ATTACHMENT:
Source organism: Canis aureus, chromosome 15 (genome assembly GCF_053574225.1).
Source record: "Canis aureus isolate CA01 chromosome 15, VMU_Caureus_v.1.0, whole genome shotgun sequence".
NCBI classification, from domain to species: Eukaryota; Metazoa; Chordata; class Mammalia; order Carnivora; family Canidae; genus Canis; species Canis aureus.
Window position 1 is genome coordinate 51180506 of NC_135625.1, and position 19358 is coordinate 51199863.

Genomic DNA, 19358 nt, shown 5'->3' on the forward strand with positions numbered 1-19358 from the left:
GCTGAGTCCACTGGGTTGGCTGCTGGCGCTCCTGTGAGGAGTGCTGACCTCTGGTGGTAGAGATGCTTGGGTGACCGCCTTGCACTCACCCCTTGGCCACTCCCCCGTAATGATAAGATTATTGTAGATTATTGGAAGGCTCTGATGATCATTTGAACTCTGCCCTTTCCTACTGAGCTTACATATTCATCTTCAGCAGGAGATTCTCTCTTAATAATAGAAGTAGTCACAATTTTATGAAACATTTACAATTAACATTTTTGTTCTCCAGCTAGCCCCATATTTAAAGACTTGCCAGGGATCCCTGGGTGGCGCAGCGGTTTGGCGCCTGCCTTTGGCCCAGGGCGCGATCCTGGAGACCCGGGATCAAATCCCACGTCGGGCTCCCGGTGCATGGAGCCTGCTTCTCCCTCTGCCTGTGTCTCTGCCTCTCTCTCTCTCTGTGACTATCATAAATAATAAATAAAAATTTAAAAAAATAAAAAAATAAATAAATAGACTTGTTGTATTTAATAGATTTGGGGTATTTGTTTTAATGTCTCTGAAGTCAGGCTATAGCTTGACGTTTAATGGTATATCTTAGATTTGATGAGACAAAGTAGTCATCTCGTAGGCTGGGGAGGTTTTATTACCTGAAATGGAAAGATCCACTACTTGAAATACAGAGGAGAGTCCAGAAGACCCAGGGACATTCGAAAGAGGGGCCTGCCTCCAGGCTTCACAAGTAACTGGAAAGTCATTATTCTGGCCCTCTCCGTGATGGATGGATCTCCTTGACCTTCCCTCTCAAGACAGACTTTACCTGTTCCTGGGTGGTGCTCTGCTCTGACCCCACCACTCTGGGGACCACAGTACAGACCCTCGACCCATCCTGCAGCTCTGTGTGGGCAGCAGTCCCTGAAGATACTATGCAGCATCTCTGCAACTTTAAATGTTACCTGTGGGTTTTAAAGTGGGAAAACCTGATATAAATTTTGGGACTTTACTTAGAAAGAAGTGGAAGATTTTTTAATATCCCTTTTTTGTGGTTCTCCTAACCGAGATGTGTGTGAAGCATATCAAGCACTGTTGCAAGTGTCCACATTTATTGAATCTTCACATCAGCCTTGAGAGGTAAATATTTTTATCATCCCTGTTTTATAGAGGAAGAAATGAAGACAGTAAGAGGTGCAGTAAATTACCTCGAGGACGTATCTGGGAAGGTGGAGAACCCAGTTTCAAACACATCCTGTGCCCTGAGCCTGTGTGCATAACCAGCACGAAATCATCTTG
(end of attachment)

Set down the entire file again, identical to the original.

Source organism: Canis aureus, chromosome 15 (genome assembly GCF_053574225.1).
Source record: "Canis aureus isolate CA01 chromosome 15, VMU_Caureus_v.1.0, whole genome shotgun sequence".
NCBI classification, from domain to species: Eukaryota; Metazoa; Chordata; class Mammalia; order Carnivora; family Canidae; genus Canis; species Canis aureus.
Window position 1 is genome coordinate 51180506 of NC_135625.1, and position 19358 is coordinate 51199863.

Genomic DNA, 19358 nt, shown 5'->3' on the forward strand with positions numbered 1-19358 from the left:
GCTGAGTCCACTGGGTTGGCTGCTGGCGCTCCTGTGAGGAGTGCTGACCTCTGGTGGTAGAGATGCTTGGGTGACCGCCTTGCACTCACCCCTTGGCCACTCCCCCGTAATGATAAGATTATTGTAGATTATTGGAAGGCTCTGATGATCATTTGAACTCTGCCCTTTCCTACTGAGCTTACATATTCATCTTCAGCAGGAGATTCTCTCTTAATAATAGAAGTAGTCACAATTTTATGAAACATTTACAATTAACATTTTTGTTCTCCAGCTAGCCCCATATTTAAAGACTTGCCAGGGATCCCTGGGTGGCGCAGCGGTTTGGCGCCTGCCTTTGGCCCAGGGCGCGATCCTGGAGACCCGGGATCAAATCCCACGTCGGGCTCCCGGTGCATGGAGCCTGCTTCTCCCTCTGCCTGTGTCTCTGCCTCTCTCTCTCTCTGTGACTATCATAAATAATAAATAAAAATTTAAAAAAATAAAAAAATAAATAAATAGACTTGTTGTATTTAATAGATTTGGGGTATTTGTTTTAATGTCTCTGAAGTCAGGCTATAGCTTGACGTTTAATGGTATATCTTAGATTTGATGAGACAAAGTAGTCATCTCGTAGGCTGGGGAGGTTTTATTACCTGAAATGGAAAGATCCACTACTTGAAATACAGAGGAGAGTCCAGAAGACCCAGGGACATTCGAAAGAGGGGCCTGCCTCCAGGCTTCACAAGTAACTGGAAAGTCATTATTCTGGCCCTCTCCGTGATGGATGGATCTCCTTGACCTTCCCTCTCAAGACAGACTTTACCTGTTCCTGGGTGGTGCTCTGCTCTGACCCCACCACTCTGGGGACCACAGTACAGACCCTCGACCCATCCTGCAGCTCTGTGTGGGCAGCAGTCCCTGAAGATACTATGCAGCATCTCTGCAACTTTAAATGTTACCTGTGGGTTTTAAAGTGGGAAAACCTGATATAAATTTTGGGACTTTACTTAGAAAGAAGTGGAAGATTTTTTAATATCCCTTTTTTGTGGTTCTCCTAACCGAGATGTGTGTGAAGCATATCAAGCACTGTTGCAAGTGTCCACATTTATTGAATCTTCACATCAGCCTTGAGAGGTAAATATTTTTATCATCCCTGTTTTATAGAGGAAGAAATGAAGACAGTAAGAGGTGCAGTAAATTACCTCGAGGACGTATCTGGGAAGGTGGAGAACCCAGTTTCAAACACATCCTGTGCCCTGAGCCTGTGTGCATAACCAGCACGAAATCATCTTG